A lively, invaluable, and evaluative Bible reference work, for both believers and nonbelievers.

Facts, Fiction, and the Bible


A debut book offers a comprehensive historical analysis of the events of the Old Testament.

In this long work, Sulman’s goal is to subject the Old Testament to a claim-by-claim, virtually line-by-line verification test, to determine which if any of the assertions of the Hebrew Bible are historically accurate. He sifts through these contentions in careful, direct, and fast-paced chapters that are grounded in considerable scholarship and yet immediately accessible to the nonspecialist, all of it guided by an appealingly straightforward spirit of inquiry. “To find out when the Exodus took place looks so simple,” Sulman writes in a typical passage, “just take an incident in Egypt’s history that is also described in the Bible, and then use this as an anchor point.” This may seem like an impossible task for the Old Testament’s far more fanciful stories, but Sulman tackles them all, from Noah’s Flood to David and Goliath to the Tower of Babel to the career of Moses to the Mystery of the Lost Ark (“Nobody has found it yet, and nobody ever will,” the author writes, concluding that King Josiah destroyed the venerated object). All of this is rendered in clear, calm prose that only occasionally descends to snark. (“They killed about three thousand people that day,” readers are told about Moses ordering his people to slaughter their neighbors. “Apparently, that was not enough punishment, because the LORD now struck the people with a plague.”) The prose sometimes shows signs of haste uncorrected by a patient editor (“the worship of the golden calf worship is portrayed as an act by which the people broke the covenant,” for example), but the scrupulous revisionist passion at the heart of the extremely impressive volume more than compensates for such easily ignored (and readily fixed) little gaffes. That ardor extends to reminding readers that the original Hebrew religion was exuberantly polytheistic for most of its history, and that female and male prostitution occurred in the Temple of Jerusalem. Throughout the engrossing book, Sulman is respectful but not reverential, blunt yet not insulting, and, in the end, tremendously informative.

A lively, invaluable, and evaluative Bible reference work, for both believers and nonbelievers.

Pub Date: April 12, 2016

ISBN: 978-1-5043-0113-8

Page Count: 670

Publisher: BalboaPress

Review Posted Online: Feb. 28, 2017

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If the authors are serious, this is a silly, distasteful book. If they are not, it’s a brilliant satire.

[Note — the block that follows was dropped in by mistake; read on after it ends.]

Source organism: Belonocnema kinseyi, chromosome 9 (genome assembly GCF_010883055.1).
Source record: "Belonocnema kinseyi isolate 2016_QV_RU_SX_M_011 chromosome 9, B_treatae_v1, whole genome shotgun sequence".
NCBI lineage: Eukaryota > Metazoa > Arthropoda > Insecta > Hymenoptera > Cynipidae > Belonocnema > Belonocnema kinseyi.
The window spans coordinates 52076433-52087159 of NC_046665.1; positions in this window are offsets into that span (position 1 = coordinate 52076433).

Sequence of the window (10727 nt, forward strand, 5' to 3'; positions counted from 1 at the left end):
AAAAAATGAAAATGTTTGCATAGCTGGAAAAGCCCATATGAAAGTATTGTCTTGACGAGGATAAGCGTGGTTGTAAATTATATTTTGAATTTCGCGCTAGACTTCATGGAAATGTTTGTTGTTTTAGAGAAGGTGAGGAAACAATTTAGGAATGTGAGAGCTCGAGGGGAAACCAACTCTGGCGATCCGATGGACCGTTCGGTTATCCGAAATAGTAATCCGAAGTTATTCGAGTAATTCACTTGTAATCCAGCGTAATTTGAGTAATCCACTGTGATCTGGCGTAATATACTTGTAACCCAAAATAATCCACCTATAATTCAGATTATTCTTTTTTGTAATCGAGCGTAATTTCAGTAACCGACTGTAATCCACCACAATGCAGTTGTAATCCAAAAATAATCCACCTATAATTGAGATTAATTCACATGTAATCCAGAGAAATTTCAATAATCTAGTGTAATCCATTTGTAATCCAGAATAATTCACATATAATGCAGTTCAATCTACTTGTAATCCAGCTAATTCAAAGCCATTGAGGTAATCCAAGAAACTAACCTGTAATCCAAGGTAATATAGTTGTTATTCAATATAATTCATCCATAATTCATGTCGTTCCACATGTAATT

The authors have created a sort of anti-Book of Virtues in this encyclopedic compendium of the ways and means of power.

Everyone wants power and everyone is in a constant duplicitous game to gain more power at the expense of others, according to Greene, a screenwriter and former editor at Esquire (Elffers, a book packager, designed the volume, with its attractive marginalia). We live today as courtiers once did in royal courts: we must appear civil while attempting to crush all those around us. This power game can be played well or poorly, and in these 48 laws culled from the history and wisdom of the world’s greatest power players are the rules that must be followed to win. These laws boil down to being as ruthless, selfish, manipulative, and deceitful as possible. Each law, however, gets its own chapter: “Conceal Your Intentions,” “Always Say Less Than Necessary,” “Pose as a Friend, Work as a Spy,” and so on. Each chapter is conveniently broken down into sections on what happened to those who transgressed or observed the particular law, the key elements in this law, and ways to defensively reverse this law when it’s used against you. Quotations in the margins amplify the lesson being taught. While compelling in the way an auto accident might be, the book is simply nonsense. Rules often contradict each other. We are told, for instance, to “be conspicuous at all cost,” then told to “behave like others.” More seriously, Greene never really defines “power,” and he merely asserts, rather than offers evidence for, the Hobbesian world of all against all in which he insists we live. The world may be like this at times, but often it isn’t. To ask why this is so would be a far more useful project.

If the authors are serious, this is a silly, distasteful book. If they are not, it’s a brilliant satire.

Pub Date: Sept. 1, 1998

ISBN: 0-670-88146-5

Page Count: 430

Publisher: Viking

Review Posted Online: May 20, 2010

Kirkus Reviews Issue: July 15, 1998

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This a book of earlier, philosophical essays concerned with the essential "absurdity" of life and the concept that- to overcome the strong tendency to suicide in every thoughtful man-one must accept life on its own terms with its values of revolt, liberty and passion. A dreary thesis- derived from and distorting the beliefs of the founders of existentialism, Jaspers, Heldegger and Kierkegaard, etc., the point of view seems peculiarly outmoded. It is based on the experience of war and the resistance, liberally laced with Andre Gide's excessive intellectualism. The younger existentialists such as Sartre and Camus, with their gift for the terse novel or intense drama, seem to have omitted from their philosophy all the deep religiosity which permeates the work of the great existentialist thinkers. This contributes to a basic lack of vitality in themselves, in these essays, and ten years after the war Camus seems unaware that the life force has healed old wounds... Largely for avant garde aesthetes and his special coterie.

Pub Date: Sept. 26, 1955

ISBN: 0679733736

Page Count: 228

Publisher: Knopf

Review Posted Online: Sept. 19, 2011

Kirkus Reviews Issue: Sept. 1, 1955

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